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CubeSats to hitch a ride to Mars on NASA’s InSight mission

Depiction of two small MarCO CubeSats orbiting Mars.

NASA's two small MarCO CubeSats will be flying past Mars in 2016 just as NASA's next Mars lander, InSight, is descending through the Martian atmosphere and landing on the surface. MarCO, for Mars Cube One, will provide an experimental communications relay to inform Earth quickly about the landing. Image & Caption Credit: NASA / JPL-Caltech

When it comes to interplanetary missions, tiny spacecraft also have their uses. In 2016, two communications-relay CubeSats are scheduled to piggyback aboard a United Launch Alliance (ULA ) Atlas V rocket, which will be used to send NASA’s Interior Exploration using Seismic Investigations, Geodesy and Heat Transport (InSight ) mission to Mars. In so doing, the small satellites will become full-fledged space explorers in their own right. This mission should mark the first time that CubeSats are sent on a deep space mission.

The small-sized satellites, built by NASA’s Jet Propulsion Laboratory (JPL) in Pasadena, California, will separate from the Atlas V launch vehicle and travel along their own trajectories to the Red Planet. The CubeSats will be navigated to Mars independently of the InSight mission, making their own course adjustments on the way.

Artist's rendering of Atlas V upper stage launching into space with InSight and MarCO payload

Artist’s rendering of Atlas V upper stage launching into space with InSight and MarCO payload. Image Credit: NASA/JPL-Caltech

The basic CubeSat unit consists of a box roughly 4 inches (10 centimeters) square. The satellites will include a technology demonstration component called Mars Cube One (MarCO ). MarCO will be equipped with two solar arrays, a deployable X-band antenna, and a UHF antenna. These provide an 8 kbps UHF link from InSight to MarCO and an 8 kbps X-band link: MarCO to the Deep Space Network (DSN).

MarCO is a six-unit CubeSat, with a stowed size of about 14.4 inches (36.6 centimeters) by 9.5 inches (24.3 centimeters) by 4.6 inches (11.8 centimeters). It will provide a real-time data relay. If it succeeds, it could allow for a “bring-your-own” communications relay option for use by future Mars missions in the critical few minutes between Martian atmospheric entry and touchdown.

During the entry, descent, and landing (EDL) phase of InSight’s operations in 2016, the spacecraft will transmit information in the UHF radio band to NASA’s Mars Reconnaissance Orbiter (MRO) flying overhead.

MRO will forward EDL information to Earth using a radio frequency in the X band, but cannot simultaneously receive information over one band while transmitting on another. Confirmation of a successful landing could be received by the orbiter more than an hour before it’s relayed to Earth.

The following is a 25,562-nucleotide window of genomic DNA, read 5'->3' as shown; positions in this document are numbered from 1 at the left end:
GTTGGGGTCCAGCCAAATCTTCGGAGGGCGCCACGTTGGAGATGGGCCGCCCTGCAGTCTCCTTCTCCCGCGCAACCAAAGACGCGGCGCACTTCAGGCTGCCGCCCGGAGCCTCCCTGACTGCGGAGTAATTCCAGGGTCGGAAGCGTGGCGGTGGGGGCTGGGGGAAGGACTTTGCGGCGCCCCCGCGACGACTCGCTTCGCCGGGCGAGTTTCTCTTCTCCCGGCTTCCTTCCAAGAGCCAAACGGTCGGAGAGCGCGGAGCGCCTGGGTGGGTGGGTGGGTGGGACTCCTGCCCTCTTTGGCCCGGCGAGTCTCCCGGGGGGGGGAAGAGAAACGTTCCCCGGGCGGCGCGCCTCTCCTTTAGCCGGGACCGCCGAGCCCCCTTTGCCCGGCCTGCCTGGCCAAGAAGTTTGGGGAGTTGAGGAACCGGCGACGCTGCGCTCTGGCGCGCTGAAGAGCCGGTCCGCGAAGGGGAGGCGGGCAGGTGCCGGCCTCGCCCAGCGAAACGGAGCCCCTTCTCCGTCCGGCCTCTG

“MarCO is an experimental capability that has been added to the InSight mission, but is not needed for mission success,” said Jim Green, director of NASA’s planetary science division at the agency’s headquarters in Washington. “MarCO will fly independently to Mars.”

NASA believes that the CubeSats mission to Mars in 2016 will pave the way for future small spacecraft and reduce risk to future missions that will utilize a lander.

Engineers holding a mockup of the MarCO Cubesat

Engineers holding a mockup of the MarCO Cubesat. Image Credit: NASA/JPL-Caltech

This technology could open a window for new science opportunities, leading to many other applications to explore and study the Solar System.

JPL manages MarCO, InSight, and MRO for NASA’s Science Mission Directorate in Washington.

InSight is a NASA Discovery Program mission to be launched in March 2016. It will place a single geophysical lander on Mars to study its deep interior. The mission will work to provide a better understanding of the evolutionary formation of rocky planets, including Earth, by investigating the interior structure and processes of Mars. InSight will also investigate the dynamics of Martian tectonic activity and meteorite impacts, which could offer clues about such phenomena on Earth.

Video courtesy of NASA’s Jet Propulsion Laboratory


Tomasz Nowakowski is the owner of Astro Watch, one of the premier astronomy and science-related blogs on the internet. Nowakowski reached out to SpaceFlight Insider in an effort to have the two space-related websites collaborate. Nowakowski's generous offer was gratefully received with the two organizations now working to better relay important developments as they pertain to space exploration.

Reader Comments

This will be a great demo of the usefulness of CubeSat and other miniature satellite technology on planetary missions. Hopefully it will work out well so that the same technology can be used in other missions such as to Europa or elsewhere. Of course, the use of miniaturized satellite technology on such missions is not new. America’s first successful lunar mission, Pioneer 4 launched in March 1959, had a mass of only six kilograms (just a touch more massive than a “4U” CubeSat) and was able to make observations of radiation in cislunar space as well a perform a technology demo during a distant flyby of the Moon on its way into solar orbit.

Imagine what can be done with today’s technology!

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